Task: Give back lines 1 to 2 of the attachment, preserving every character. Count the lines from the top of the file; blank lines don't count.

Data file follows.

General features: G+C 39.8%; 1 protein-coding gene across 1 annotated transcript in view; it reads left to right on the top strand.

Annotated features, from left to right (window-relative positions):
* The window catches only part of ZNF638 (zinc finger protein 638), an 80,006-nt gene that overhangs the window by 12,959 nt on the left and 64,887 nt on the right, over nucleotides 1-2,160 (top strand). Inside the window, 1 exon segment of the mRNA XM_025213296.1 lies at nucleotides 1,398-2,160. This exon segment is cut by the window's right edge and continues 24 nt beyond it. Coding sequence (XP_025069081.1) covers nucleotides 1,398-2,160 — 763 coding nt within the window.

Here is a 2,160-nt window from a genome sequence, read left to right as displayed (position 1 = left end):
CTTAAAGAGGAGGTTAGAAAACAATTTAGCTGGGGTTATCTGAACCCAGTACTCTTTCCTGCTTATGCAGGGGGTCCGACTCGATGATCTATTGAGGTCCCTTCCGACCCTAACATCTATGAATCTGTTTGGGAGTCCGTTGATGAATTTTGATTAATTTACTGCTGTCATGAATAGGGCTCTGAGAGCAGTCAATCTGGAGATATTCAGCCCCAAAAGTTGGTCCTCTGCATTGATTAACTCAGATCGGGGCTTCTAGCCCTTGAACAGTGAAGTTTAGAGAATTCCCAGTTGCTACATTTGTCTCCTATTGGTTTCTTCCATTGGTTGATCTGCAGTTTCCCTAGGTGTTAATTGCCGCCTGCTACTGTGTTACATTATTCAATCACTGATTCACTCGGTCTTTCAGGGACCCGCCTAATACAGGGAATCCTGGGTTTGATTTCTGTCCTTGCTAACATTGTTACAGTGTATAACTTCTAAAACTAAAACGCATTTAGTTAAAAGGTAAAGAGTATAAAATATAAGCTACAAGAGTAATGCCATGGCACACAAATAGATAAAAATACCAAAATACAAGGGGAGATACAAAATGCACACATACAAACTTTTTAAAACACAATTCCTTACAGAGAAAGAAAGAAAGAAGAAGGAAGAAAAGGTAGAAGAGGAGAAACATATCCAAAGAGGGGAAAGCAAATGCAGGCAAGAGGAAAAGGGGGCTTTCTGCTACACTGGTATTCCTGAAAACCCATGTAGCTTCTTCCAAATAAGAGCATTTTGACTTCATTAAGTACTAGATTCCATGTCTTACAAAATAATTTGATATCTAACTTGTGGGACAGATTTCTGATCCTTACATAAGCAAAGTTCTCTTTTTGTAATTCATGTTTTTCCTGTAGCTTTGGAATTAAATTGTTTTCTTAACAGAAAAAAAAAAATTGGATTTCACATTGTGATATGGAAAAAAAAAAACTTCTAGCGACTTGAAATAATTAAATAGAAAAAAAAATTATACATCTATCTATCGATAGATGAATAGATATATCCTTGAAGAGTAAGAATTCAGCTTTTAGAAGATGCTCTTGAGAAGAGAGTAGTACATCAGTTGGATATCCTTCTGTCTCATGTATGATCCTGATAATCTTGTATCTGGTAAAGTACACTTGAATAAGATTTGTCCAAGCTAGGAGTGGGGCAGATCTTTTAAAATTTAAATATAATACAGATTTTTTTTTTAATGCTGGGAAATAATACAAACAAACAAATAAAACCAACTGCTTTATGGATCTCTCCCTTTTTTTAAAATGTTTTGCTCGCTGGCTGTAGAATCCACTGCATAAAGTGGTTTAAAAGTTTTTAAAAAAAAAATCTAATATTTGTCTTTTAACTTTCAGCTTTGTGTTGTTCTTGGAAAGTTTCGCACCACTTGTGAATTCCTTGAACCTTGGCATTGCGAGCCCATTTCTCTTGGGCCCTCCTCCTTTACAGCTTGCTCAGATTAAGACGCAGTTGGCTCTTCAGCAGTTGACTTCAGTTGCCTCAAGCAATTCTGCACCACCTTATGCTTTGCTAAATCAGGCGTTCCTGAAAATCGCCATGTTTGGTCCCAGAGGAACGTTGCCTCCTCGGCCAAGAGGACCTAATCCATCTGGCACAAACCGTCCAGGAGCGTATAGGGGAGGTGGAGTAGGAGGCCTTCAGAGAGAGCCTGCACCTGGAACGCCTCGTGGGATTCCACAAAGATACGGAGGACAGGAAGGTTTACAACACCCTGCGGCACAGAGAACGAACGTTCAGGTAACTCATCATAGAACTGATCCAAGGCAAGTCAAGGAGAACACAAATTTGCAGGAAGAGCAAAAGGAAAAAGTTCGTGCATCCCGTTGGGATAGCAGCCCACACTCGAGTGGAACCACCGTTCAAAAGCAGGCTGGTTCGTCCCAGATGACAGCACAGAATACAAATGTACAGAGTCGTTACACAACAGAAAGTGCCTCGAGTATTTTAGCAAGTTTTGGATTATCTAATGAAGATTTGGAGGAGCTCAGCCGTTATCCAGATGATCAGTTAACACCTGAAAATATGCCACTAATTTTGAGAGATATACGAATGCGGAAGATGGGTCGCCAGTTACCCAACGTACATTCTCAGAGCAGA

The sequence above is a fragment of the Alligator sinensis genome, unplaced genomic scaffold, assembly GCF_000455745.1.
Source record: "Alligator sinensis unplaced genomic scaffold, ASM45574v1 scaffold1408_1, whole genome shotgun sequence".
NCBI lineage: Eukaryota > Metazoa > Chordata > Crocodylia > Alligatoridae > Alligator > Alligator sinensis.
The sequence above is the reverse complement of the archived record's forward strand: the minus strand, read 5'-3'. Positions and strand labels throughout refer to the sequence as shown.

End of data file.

General features: G+C 39.8%; 1 protein-coding gene across 1 annotated transcript in view; it reads left to right on the top strand.

Annotated features, from left to right (window-relative positions):